Series Part 4: Retail supply auctions, known as Basic Generation Service auctions, are being proposed around the country. In a second article on BGS auctions, Andy Dunn presents a different view...
Default Retail Supply: Making the Call on Market Price and Model Risk
How to set reserve levels for full requirements auctions.
standard deviations away from the expected value.
The duration of the trade has an impact on the model's accuracy. Monthly trades have no opportunity to "diversify the model risk across time." Monthly sigmas (listed in Table 5) on the hedged trade range from 0.26 to 14.64 for the PSEG example.
Clearly, an actual result that is 14.65 standard deviations away from the mean would provide some evidence that the model used to generate these results is not capturing all of the risks driving the ultimate profitability of the trade. As such, this information should be used to generate a "model risk" charge. We suggest implementing the following framework for generating a model risk charge:
- Generate an "optimal" hedge portfolio;
- Use the duration of trade and the standard deviation of the earnings distribution to generate an overall model risk charge; and
- Translate that charge into $/MWh by dividing it by the expected load.
Based on the detailed monthly analysis above, we have heuristically estimated a model-risk charge rule as follows:
- For trades with delivery durations less than 9 months, use a sigma of 3; and
- For trades with delivery durations of more than 9 months, use a sigma of 15.
This approach would generate a model risk charge of $894,000 on the PSEG trade. If this amount is divided by 856,772 MWh, a risk charge of $0.98/MWh would be added to the bid for model risk.
The recommended bid price on this trade should therefore be made up of four elements:
- "Zero Value" base price: $42.19
- Market Risk charge (25% RAROC): 2.86
- Credit Risk charge (0 in this case): 0
- Model risk charge (3 sigmas) 0.98
- Total Bid price: $46.03.
These risk charges should be added as specific charges on the trade so that the "extra value" of the higher bid price is not misinterpreted and recognized as profit. The charge for market risk could be returned as the trade is hedged successfully. However, an additional amount then would need to be charged for credit risk. The model-risk charge would remain in place and charged only if back testing results generate lower average sigmas. Table 6 illustrates the absolute cash amounts of these charges. The $2.86/Mwh charge translates to a $2.5 million risk charge while the $0.98/MWh generates an $840 million risk charge.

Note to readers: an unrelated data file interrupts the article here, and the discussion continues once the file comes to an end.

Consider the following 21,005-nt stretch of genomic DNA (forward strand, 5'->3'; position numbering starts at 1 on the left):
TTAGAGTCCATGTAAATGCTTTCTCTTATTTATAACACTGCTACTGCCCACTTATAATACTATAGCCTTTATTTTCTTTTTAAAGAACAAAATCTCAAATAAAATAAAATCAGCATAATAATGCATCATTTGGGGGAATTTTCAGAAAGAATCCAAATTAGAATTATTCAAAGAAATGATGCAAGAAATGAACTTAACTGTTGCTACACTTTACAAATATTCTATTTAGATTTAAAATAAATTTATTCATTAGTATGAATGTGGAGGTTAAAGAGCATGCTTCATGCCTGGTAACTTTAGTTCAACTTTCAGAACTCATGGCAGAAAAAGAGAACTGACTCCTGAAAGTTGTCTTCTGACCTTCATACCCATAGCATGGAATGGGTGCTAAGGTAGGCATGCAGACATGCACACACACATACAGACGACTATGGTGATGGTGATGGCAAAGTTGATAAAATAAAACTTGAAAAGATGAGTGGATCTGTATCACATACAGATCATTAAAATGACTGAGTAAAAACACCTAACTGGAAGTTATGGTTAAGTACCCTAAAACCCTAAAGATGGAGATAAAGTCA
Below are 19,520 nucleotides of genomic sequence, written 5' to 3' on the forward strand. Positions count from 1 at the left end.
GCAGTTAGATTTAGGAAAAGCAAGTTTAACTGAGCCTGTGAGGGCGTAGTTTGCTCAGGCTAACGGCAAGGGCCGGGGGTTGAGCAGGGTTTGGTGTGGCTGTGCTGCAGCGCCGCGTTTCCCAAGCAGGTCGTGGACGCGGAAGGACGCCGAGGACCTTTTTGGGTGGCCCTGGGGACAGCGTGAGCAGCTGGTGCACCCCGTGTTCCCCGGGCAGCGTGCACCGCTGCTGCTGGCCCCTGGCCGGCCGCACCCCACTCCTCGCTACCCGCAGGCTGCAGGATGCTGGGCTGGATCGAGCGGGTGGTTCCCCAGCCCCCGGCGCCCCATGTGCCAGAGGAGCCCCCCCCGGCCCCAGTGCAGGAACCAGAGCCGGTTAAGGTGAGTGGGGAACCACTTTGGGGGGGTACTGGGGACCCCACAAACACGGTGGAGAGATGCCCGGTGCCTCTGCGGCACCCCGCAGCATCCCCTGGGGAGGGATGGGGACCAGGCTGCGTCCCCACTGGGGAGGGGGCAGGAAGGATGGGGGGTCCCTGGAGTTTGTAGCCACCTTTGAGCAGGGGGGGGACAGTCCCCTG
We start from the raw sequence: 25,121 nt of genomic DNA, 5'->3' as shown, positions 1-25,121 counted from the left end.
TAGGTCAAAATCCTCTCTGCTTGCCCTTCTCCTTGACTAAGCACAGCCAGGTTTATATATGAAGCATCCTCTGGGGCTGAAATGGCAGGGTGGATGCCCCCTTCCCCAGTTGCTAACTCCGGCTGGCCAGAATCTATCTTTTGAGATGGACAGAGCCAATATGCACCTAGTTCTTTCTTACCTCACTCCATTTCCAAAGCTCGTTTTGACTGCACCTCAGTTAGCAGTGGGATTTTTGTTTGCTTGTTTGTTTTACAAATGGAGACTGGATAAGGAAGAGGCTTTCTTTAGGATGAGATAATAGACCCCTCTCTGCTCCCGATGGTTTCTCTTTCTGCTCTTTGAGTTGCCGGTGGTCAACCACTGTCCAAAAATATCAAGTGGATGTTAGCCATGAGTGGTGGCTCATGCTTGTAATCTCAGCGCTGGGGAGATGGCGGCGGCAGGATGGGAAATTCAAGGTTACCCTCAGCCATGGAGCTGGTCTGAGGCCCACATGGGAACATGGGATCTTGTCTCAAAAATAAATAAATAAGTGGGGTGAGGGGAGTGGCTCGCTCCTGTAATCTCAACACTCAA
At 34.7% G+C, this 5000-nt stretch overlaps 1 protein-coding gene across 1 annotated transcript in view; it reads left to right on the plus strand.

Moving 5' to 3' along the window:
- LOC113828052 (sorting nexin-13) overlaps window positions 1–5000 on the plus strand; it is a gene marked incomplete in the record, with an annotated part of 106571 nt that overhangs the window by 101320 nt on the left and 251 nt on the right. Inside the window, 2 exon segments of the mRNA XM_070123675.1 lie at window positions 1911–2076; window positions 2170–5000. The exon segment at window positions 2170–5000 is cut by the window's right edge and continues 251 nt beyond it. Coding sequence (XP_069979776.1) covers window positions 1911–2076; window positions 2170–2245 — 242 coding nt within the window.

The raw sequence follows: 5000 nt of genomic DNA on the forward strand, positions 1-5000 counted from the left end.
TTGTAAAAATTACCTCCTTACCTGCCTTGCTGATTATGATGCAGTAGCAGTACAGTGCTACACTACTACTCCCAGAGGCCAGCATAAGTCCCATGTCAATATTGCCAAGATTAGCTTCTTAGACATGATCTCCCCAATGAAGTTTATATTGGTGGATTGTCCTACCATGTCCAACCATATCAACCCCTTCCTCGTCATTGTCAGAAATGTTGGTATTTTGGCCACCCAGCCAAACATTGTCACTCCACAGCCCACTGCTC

The analysis presented assumes the trade is being considered on a standalone basis. Future articles will explore possible reasons why a bid from two parties with very different existing risk profiles will generate different bid prices.
The charge for market risk can be reduced if an effective set of hedges are put in place. But why hedge? Is it not more attractive to leave this position open so that it can hedge the bidder's existing positions?
A more effective market-risk charge should consider the overall portfolio's risk and each transaction's contribution to that risk profile. This practice could allow for bid price that are actually below the market (if there is an incremental risk reduction to the portfolio).